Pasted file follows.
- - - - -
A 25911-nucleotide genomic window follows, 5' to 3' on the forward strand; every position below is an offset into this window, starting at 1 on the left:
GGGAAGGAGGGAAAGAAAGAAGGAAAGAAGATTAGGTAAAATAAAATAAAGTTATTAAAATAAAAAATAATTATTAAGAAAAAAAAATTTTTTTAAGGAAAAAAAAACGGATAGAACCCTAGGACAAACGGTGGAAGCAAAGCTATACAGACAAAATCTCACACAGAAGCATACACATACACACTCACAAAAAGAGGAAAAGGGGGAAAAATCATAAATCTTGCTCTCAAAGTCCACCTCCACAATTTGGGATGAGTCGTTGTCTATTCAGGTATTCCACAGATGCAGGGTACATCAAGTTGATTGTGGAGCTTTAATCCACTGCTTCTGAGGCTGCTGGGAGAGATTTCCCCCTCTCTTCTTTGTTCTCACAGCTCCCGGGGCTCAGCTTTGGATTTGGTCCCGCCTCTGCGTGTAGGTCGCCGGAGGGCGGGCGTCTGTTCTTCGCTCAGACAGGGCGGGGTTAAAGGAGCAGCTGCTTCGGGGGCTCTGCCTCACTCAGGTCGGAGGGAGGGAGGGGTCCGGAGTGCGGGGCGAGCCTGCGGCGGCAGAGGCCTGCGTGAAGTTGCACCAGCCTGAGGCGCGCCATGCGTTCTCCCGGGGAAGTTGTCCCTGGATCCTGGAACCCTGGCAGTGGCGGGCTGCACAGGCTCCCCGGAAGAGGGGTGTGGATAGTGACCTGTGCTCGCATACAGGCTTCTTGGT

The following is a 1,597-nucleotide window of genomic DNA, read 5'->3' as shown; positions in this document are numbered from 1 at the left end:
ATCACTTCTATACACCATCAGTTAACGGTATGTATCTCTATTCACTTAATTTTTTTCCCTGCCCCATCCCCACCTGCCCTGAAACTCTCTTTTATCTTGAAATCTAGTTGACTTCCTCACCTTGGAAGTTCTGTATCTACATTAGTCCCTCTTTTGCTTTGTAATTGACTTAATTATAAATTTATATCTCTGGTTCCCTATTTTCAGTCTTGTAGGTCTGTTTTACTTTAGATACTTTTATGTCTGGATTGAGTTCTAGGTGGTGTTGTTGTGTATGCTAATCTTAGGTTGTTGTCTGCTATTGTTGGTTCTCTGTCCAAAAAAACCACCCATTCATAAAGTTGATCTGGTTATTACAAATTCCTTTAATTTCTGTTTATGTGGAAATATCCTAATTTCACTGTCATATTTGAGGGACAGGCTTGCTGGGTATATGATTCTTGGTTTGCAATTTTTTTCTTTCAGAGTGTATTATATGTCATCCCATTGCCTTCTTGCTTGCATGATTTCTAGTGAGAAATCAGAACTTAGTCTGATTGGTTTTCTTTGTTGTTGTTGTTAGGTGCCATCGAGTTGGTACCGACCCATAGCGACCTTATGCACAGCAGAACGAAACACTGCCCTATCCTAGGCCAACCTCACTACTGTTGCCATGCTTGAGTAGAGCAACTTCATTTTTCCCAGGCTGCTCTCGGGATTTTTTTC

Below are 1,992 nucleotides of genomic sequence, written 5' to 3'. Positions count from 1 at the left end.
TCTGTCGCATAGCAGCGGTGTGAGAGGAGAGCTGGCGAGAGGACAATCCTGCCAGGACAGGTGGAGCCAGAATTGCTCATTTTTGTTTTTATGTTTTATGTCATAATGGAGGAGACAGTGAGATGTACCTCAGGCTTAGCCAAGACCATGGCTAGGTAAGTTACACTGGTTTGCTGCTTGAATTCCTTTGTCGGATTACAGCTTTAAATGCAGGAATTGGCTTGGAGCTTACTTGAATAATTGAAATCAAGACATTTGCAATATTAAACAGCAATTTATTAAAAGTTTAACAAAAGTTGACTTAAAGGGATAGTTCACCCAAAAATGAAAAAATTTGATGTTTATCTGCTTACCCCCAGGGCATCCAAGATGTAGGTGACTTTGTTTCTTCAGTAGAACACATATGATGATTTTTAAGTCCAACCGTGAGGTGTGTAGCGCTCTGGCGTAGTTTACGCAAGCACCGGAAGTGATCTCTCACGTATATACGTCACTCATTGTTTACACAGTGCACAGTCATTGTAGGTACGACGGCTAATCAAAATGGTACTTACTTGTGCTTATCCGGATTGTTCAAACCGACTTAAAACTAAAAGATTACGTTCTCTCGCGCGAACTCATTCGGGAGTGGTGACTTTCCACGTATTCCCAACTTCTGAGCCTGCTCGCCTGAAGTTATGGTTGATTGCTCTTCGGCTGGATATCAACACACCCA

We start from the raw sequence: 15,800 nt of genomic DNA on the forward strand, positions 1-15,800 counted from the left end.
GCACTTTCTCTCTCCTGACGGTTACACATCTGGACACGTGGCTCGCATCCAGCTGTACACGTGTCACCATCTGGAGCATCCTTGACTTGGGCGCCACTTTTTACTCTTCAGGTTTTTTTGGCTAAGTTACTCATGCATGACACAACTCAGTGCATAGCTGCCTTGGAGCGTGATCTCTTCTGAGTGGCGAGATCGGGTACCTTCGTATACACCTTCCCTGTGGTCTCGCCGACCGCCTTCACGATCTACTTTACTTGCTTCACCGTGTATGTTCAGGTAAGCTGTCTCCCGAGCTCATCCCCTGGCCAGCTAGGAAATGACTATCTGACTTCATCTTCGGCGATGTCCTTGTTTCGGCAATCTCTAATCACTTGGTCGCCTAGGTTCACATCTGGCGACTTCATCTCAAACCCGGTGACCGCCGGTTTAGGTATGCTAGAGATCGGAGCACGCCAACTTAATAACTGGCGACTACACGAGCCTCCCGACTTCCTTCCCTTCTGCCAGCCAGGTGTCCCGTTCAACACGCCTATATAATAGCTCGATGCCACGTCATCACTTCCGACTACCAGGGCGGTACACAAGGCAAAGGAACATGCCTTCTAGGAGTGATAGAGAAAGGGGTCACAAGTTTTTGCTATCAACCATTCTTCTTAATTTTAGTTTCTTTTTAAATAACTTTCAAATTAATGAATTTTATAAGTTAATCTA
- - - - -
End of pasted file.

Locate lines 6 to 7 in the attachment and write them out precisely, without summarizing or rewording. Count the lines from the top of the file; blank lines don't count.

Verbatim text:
TCTGTCGCATAGCAGCGGTGTGAGAGGAGAGCTGGCGAGAGGACAATCCTGCCAGGACAGGTGGAGCCAGAATTGCTCATTTTTGTTTTTATGTTTTATGTCATAATGGAGGAGACAGTGAGATGTACCTCAGGCTTAGCCAAGACCATGGCTAGGTAAGTTACACTGGTTTGCTGCTTGAATTCCTTTGTCGGATTACAGCTTTAAATGCAGGAATTGGCTTGGAGCTTACTTGAATAATTGAAATCAAGACATTTGCAATATTAAACAGCAATTTATTAAAAGTTTAACAAAAGTTGACTTAAAGGGATAGTTCACCCAAAAATGAAAAAATTTGATGTTTATCTGCTTACCCCCAGGGCATCCAAGATGTAGGTGACTTTGTTTCTTCAGTAGAACACATATGATGATTTTTAAGTCCAACCGTGAGGTGTGTAGCGCTCTGGCGTAGTTTACGCAAGCACCGGAAGTGATCTCTCACGTATATACGTCACTCATTGTTTACACAGTGCACAGTCATTGTAGGTACGACGGCTAATCAAAATGGTACTTACTTGTGCTTATCCGGATTGTTCAAACCGACTTAAAACTAAAAGATTACGTTCTCTCGCGCGAACTCATTCGGGAGTGGTGACTTTCCACGTATTCCCAACTTCTGAGCCTGCTCGCCTGAAGTTATGGTTGATTGCTCTTCGGCTGGATATCAACACACCCA

We start from the raw sequence: 15,800 nt of genomic DNA on the forward strand, positions 1-15,800 counted from the left end.